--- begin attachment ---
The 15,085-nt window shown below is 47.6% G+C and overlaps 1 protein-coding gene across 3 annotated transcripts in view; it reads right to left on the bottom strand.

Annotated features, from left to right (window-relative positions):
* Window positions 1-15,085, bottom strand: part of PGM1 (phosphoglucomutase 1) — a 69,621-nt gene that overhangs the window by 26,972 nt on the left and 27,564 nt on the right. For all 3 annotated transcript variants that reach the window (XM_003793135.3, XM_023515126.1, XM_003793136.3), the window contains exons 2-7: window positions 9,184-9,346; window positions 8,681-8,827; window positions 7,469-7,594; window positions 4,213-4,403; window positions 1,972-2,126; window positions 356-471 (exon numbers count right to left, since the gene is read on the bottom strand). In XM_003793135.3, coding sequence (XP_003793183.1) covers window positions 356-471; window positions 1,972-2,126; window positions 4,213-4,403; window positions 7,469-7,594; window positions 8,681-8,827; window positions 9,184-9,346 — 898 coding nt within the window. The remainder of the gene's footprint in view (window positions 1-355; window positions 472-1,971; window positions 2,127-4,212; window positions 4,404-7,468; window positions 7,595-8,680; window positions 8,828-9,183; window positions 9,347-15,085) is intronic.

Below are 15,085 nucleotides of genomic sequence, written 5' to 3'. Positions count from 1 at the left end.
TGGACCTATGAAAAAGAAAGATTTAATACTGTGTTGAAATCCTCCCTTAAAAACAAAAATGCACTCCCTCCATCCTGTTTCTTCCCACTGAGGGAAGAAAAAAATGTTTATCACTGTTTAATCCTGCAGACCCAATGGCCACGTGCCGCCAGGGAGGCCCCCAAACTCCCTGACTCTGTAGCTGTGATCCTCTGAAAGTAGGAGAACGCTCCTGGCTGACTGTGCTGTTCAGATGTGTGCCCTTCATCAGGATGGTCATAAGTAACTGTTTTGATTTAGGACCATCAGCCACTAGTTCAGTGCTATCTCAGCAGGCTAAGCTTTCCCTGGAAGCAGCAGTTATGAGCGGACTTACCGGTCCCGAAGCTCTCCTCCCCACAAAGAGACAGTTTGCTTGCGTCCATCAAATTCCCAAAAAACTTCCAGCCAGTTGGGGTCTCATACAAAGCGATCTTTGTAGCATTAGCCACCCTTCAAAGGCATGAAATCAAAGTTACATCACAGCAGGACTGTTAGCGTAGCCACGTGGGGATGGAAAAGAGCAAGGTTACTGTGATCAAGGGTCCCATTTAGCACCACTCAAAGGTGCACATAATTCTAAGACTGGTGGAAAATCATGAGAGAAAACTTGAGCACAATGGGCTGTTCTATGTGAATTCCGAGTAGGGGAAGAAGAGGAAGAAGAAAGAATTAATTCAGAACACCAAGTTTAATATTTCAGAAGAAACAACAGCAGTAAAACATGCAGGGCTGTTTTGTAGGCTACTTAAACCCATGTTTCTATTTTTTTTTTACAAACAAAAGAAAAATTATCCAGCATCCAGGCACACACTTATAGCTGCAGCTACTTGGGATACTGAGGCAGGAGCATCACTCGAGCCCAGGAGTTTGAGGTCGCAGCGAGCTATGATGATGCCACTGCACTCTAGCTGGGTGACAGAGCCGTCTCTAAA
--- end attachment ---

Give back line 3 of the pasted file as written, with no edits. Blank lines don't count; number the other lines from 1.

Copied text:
* Window positions 1-15,085, bottom strand: part of PGM1 (phosphoglucomutase 1) — a 69,621-nt gene that overhangs the window by 26,972 nt on the left and 27,564 nt on the right. For all 3 annotated transcript variants that reach the window (XM_003793135.3, XM_023515126.1, XM_003793136.3), the window contains exons 2-7: window positions 9,184-9,346; window positions 8,681-8,827; window positions 7,469-7,594; window positions 4,213-4,403; window positions 1,972-2,126; window positions 356-471 (exon numbers count right to left, since the gene is read on the bottom strand). In XM_003793135.3, coding sequence (XP_003793183.1) covers window positions 356-471; window positions 1,972-2,126; window positions 4,213-4,403; window positions 7,469-7,594; window positions 8,681-8,827; window positions 9,184-9,346 — 898 coding nt within the window. The remainder of the gene's footprint in view (window positions 1-355; window positions 472-1,971; window positions 2,127-4,212; window positions 4,404-7,468; window positions 7,595-8,680; window positions 8,828-9,183; window positions 9,347-15,085) is intronic.